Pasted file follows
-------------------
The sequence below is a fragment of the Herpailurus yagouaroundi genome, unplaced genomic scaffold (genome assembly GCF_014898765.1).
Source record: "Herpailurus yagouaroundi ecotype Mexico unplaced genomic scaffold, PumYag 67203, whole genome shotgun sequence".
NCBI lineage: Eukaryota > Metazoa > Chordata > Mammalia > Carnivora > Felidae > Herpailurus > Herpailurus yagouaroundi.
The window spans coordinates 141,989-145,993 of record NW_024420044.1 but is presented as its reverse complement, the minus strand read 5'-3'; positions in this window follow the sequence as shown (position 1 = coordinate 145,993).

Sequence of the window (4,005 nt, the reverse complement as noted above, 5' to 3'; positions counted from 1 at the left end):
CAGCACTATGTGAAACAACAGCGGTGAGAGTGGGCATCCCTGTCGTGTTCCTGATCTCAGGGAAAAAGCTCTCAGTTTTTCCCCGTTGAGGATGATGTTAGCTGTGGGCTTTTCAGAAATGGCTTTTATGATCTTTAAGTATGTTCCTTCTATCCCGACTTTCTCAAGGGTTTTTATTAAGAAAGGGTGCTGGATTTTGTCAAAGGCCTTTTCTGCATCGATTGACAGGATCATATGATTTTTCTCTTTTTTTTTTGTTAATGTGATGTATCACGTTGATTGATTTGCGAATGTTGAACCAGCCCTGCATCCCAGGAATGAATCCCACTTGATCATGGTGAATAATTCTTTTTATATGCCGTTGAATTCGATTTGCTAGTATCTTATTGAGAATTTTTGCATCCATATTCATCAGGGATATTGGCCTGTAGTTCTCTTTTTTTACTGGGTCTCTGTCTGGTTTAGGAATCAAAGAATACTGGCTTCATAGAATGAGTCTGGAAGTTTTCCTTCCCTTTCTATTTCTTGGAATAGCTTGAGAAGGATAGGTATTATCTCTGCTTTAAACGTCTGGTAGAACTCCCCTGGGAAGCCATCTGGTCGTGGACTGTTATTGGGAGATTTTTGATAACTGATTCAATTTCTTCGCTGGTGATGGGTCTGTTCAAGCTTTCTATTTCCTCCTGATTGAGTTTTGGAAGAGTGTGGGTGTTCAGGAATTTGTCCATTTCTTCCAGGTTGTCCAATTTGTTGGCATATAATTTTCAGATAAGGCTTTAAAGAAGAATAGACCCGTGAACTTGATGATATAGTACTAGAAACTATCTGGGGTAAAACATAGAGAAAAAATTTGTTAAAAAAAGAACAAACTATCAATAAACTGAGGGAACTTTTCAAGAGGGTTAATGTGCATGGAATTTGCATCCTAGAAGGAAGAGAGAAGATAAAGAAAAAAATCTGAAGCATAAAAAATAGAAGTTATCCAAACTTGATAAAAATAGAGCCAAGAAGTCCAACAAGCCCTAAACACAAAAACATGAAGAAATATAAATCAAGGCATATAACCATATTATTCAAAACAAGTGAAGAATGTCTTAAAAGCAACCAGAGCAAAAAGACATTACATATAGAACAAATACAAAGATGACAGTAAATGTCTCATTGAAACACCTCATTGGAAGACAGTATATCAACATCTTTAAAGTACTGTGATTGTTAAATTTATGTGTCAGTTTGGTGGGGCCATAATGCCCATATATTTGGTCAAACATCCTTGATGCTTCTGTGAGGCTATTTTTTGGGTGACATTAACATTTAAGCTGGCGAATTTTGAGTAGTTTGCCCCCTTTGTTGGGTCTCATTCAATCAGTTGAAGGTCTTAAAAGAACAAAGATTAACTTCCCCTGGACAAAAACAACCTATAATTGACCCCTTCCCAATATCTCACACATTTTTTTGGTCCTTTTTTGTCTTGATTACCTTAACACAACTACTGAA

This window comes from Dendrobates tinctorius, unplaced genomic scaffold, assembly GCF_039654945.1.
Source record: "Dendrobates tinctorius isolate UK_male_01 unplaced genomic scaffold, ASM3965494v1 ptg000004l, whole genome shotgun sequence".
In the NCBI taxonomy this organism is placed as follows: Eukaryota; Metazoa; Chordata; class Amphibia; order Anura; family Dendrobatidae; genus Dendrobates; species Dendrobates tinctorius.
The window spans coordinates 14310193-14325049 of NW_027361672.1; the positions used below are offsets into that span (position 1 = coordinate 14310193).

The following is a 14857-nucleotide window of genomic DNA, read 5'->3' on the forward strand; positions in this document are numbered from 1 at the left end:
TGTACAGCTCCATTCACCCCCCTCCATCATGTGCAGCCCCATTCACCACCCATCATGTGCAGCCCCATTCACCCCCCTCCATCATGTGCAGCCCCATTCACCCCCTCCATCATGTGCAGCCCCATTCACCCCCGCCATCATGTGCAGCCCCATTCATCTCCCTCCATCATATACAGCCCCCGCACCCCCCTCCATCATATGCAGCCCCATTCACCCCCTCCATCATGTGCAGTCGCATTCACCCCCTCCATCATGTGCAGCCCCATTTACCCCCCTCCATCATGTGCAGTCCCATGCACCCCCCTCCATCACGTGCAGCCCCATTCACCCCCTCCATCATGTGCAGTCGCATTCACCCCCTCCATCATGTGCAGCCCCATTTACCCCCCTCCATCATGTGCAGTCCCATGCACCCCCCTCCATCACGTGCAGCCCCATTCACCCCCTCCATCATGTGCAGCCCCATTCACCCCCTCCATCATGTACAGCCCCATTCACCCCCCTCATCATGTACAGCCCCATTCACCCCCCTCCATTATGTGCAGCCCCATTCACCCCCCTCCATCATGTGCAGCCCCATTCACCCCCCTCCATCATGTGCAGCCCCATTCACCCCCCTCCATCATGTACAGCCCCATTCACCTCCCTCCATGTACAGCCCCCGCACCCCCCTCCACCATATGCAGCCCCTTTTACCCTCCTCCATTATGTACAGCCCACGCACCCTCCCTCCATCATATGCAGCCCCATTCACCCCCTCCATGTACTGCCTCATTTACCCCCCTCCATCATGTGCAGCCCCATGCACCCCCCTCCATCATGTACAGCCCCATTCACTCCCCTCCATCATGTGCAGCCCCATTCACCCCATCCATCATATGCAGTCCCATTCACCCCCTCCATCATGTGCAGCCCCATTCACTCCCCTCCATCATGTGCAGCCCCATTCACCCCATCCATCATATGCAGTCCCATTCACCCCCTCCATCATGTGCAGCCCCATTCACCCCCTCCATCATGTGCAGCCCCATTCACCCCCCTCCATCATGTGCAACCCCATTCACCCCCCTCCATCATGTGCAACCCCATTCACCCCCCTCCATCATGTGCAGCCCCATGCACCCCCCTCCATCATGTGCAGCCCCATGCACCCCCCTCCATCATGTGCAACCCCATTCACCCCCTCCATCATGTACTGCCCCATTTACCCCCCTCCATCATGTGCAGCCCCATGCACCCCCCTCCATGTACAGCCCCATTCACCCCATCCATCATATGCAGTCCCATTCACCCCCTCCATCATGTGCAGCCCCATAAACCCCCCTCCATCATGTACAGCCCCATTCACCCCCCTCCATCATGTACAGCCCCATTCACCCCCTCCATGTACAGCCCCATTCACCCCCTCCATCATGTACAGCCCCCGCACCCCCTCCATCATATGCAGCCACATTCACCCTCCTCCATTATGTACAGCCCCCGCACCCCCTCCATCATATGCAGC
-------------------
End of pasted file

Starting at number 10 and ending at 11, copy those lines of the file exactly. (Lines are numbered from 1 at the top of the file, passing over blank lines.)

The window spans coordinates 14310193-14325049 of NW_027361672.1; the positions used below are offsets into that span (position 1 = coordinate 14310193).

The following is a 14857-nucleotide window of genomic DNA, read 5'->3' on the forward strand; positions in this document are numbered from 1 at the left end: